So, you decided to take some years off (for whatever reasons). And, now, you’re planning to continue your degree course from where you left off! Fortunately, the credit hour system helps you to resume1 your degree course as opposed to starting from scratch.
However, the big question is: how long do college credits last? Technically, never!2 College credits do not have any specific expiration1 dates.
However, their value may diminish3 over time. There are several factors that determine the (true) validity of your college credits.
What are the factors that determine the college credits life-shelf?
- Core classes
Core classes are the main deciding factors of your college credits’ life-shelf. For instance, science, engineering, and maths courses usually have 10- year3 validity.
On the other hand, general education courses tend to have significantly longer1 life-shelf.
- Overall GPA
Some colleges may consider your overall GPA2 to determine if your credit score is transferrable.
- Practical experience
Your college credits life-shelf may also increase if you have relevant experience1 in your particular field of study.
How long do college credits last without a degree?
Technically, college credits have no expiry date. However, some institutions impose validity restrictions (based on factors above).
If you’re asking yourself: how long do college credits last without a degree, it is safe to assume a time window between 5- 103 years.
On the other hand, professional degree courses have shorter credit hour life-shelf. This is mainly because their methodology changes frequently.
How many credits to graduate college?
It is quite common to wonder how many credits1 you need to graduate from college.
The standard number of credits you need to graduate college with an associate degree is 604.
However, if you want to graduate college with a complete bachelor’s degree, you will need a credit of 1204.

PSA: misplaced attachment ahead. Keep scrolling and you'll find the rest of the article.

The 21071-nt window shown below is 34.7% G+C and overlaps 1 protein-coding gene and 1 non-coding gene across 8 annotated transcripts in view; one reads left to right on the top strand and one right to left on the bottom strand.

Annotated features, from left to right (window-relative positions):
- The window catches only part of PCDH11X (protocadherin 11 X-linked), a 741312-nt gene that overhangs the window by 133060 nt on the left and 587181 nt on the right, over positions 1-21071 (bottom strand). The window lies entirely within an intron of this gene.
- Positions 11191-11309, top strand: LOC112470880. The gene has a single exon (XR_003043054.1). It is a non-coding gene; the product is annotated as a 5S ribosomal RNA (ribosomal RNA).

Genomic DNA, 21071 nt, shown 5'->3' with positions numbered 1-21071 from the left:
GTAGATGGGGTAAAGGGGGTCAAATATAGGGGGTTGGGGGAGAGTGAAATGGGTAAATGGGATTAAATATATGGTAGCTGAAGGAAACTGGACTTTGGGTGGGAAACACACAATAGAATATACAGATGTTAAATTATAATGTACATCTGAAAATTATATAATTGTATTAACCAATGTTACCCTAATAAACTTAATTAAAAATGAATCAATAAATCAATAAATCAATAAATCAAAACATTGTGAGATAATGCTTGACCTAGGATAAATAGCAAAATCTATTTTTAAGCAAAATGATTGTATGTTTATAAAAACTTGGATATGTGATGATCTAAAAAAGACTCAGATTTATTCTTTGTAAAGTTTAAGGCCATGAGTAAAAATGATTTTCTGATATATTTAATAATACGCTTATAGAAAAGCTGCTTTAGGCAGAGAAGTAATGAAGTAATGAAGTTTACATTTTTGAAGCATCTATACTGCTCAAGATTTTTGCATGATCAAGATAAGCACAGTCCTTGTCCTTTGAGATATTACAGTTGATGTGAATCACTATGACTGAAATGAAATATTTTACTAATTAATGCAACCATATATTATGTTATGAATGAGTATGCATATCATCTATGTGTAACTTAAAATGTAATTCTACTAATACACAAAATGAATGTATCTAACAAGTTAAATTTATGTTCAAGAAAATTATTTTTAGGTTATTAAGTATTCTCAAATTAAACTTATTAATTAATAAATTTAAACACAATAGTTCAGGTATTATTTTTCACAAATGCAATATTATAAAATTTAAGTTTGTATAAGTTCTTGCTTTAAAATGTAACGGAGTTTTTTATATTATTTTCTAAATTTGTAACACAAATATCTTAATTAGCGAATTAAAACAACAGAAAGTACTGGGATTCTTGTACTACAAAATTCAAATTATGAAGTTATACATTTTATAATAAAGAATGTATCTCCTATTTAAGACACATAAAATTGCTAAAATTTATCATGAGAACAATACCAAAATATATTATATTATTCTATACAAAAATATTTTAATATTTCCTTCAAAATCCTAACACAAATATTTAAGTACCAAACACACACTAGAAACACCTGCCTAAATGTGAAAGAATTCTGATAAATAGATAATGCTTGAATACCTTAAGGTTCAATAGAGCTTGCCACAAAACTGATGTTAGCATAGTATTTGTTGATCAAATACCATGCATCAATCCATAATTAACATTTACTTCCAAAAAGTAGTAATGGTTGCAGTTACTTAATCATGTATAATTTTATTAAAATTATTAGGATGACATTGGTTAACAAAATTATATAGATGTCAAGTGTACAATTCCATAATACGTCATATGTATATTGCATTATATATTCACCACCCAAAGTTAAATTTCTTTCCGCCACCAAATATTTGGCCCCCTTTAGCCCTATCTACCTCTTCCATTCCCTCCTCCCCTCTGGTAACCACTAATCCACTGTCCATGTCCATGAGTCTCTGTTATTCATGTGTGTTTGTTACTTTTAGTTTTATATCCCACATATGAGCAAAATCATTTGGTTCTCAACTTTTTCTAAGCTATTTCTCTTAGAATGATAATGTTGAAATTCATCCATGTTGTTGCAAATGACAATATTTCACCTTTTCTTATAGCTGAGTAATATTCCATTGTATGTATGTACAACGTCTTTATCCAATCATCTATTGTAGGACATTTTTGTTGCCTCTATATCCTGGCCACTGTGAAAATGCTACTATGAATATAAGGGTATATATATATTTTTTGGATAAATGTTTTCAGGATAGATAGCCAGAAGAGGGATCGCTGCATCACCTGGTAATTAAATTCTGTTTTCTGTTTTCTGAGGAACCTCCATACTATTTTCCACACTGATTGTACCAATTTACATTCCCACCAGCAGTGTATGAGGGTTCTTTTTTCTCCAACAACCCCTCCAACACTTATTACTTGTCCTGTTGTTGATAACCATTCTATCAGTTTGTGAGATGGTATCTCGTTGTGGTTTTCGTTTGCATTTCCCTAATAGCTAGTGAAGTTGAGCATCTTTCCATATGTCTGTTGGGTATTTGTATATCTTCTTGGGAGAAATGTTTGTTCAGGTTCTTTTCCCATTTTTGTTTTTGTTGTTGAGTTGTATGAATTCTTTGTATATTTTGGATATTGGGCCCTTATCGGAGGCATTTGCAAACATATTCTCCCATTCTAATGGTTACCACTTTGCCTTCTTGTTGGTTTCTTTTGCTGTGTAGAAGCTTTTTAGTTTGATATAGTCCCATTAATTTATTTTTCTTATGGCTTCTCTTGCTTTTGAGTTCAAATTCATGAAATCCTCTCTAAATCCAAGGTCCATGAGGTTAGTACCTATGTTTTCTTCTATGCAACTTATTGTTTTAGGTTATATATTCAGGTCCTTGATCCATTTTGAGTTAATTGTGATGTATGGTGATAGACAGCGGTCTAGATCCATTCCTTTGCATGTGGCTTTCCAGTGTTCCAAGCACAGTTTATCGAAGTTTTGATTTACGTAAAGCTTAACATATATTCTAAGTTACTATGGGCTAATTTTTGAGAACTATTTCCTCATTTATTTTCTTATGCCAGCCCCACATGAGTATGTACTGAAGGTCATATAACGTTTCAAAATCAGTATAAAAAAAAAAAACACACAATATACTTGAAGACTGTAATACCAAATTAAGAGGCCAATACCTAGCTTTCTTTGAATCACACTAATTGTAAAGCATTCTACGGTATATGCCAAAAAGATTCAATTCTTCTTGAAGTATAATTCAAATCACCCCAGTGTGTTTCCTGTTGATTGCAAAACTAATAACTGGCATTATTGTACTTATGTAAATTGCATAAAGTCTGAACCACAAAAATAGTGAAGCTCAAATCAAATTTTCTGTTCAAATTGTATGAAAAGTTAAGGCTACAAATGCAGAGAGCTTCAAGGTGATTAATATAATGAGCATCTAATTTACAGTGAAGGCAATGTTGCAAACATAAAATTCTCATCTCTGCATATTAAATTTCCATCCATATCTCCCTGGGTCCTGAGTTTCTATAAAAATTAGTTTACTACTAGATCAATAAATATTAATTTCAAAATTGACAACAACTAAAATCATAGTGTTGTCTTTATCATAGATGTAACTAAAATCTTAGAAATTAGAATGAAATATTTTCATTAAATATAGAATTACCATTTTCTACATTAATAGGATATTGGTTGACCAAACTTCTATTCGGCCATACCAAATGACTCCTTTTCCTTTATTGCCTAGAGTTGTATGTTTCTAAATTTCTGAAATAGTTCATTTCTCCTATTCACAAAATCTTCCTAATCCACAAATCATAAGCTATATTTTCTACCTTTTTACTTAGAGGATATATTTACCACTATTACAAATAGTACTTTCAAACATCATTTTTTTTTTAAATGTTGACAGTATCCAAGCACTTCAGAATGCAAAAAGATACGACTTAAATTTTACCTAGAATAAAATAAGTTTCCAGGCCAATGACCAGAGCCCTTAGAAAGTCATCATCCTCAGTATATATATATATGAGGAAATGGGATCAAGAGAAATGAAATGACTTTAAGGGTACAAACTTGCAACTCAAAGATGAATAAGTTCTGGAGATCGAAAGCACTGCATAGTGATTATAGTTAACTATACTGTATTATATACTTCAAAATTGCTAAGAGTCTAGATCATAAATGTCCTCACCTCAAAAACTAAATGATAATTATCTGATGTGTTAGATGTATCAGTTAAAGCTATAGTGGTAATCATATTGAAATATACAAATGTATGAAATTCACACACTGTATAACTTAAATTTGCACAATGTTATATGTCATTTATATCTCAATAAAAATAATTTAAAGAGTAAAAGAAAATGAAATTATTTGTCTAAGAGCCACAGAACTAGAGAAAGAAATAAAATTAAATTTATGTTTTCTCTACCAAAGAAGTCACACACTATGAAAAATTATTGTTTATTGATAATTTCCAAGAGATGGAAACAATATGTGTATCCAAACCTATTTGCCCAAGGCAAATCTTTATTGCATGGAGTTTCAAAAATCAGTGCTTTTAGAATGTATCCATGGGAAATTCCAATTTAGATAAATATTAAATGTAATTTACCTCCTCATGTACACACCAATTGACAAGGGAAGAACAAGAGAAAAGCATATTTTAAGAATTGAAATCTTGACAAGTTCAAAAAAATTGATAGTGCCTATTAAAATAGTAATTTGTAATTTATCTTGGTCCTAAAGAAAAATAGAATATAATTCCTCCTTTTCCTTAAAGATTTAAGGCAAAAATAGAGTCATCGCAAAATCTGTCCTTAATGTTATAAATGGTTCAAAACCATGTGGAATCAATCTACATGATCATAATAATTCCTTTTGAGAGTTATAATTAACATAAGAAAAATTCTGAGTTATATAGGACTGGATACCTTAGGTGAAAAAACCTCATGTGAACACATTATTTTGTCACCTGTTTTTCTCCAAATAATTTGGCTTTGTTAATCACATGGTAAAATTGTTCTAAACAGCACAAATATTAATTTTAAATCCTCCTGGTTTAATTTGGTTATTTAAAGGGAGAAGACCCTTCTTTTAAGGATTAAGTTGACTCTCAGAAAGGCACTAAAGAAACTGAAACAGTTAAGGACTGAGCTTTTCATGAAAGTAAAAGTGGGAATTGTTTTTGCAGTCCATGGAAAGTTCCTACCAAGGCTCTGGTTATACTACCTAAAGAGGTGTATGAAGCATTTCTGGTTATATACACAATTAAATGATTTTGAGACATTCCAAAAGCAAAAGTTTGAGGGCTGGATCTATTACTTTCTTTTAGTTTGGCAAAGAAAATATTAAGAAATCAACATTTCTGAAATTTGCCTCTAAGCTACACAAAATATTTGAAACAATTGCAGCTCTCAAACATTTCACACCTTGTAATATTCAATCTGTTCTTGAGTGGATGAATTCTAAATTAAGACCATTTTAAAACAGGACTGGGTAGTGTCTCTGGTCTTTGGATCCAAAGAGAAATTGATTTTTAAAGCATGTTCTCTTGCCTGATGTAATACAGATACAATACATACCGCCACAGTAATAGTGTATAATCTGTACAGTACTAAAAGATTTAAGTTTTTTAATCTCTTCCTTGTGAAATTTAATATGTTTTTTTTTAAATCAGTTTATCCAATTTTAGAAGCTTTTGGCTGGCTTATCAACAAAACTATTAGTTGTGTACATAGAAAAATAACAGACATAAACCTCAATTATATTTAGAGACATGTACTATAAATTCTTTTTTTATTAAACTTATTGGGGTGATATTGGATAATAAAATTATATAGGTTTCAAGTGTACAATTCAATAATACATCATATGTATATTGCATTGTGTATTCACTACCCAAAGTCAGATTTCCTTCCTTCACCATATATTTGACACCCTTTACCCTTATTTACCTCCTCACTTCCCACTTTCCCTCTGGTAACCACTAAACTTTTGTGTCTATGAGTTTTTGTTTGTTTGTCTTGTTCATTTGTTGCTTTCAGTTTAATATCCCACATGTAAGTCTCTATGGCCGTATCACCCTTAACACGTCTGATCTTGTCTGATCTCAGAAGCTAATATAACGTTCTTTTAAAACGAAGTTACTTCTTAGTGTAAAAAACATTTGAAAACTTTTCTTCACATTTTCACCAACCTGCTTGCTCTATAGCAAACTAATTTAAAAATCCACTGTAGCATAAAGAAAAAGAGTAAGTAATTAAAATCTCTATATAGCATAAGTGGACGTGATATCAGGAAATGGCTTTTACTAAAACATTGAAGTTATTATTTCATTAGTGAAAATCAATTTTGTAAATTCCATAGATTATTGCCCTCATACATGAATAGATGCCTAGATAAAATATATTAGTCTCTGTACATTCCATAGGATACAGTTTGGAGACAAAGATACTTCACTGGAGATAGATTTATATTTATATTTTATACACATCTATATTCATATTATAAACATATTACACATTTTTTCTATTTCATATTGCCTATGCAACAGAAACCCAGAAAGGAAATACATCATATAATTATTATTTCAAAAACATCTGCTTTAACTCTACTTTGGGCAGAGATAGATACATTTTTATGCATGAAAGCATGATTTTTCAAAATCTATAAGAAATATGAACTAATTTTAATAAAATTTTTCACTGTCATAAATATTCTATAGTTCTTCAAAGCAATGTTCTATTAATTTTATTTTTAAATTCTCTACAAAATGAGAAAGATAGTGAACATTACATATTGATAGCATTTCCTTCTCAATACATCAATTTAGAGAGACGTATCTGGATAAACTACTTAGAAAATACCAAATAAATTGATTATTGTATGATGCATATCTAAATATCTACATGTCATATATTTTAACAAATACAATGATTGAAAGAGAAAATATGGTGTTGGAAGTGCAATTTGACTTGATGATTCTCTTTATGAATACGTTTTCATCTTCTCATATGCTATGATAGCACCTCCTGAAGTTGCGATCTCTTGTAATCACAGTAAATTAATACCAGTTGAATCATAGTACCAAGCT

How to find old college credits?
Finding your old college credits is rather simple. You can either go to your previous school website or contact them directly to find your old college credits1.
However, many schools have strict policies3 against making such information public. As such, you will have to know your student ID number1 and your social security number2 to access your old college credits.
How to know what credits you have?
The best (and also the easiest way) to know what credits you have is to go to your school or school district website1. Usually, you can find information like your current grades, past credits, and personal information on the website.
All the related information can be found under the transcript tab3. If the online service is not available, you can directly contact your school and verify the standard procedure3.
To calculate your total credits, you can simply add all the credits starting from your first high school course and so on.
On papers, the concept of college credits may appear easy and straightforward. However, making use of it can be quite a tricky task. Luckily, if you know how college credits’ life-shelf works, you can easily get your way around it.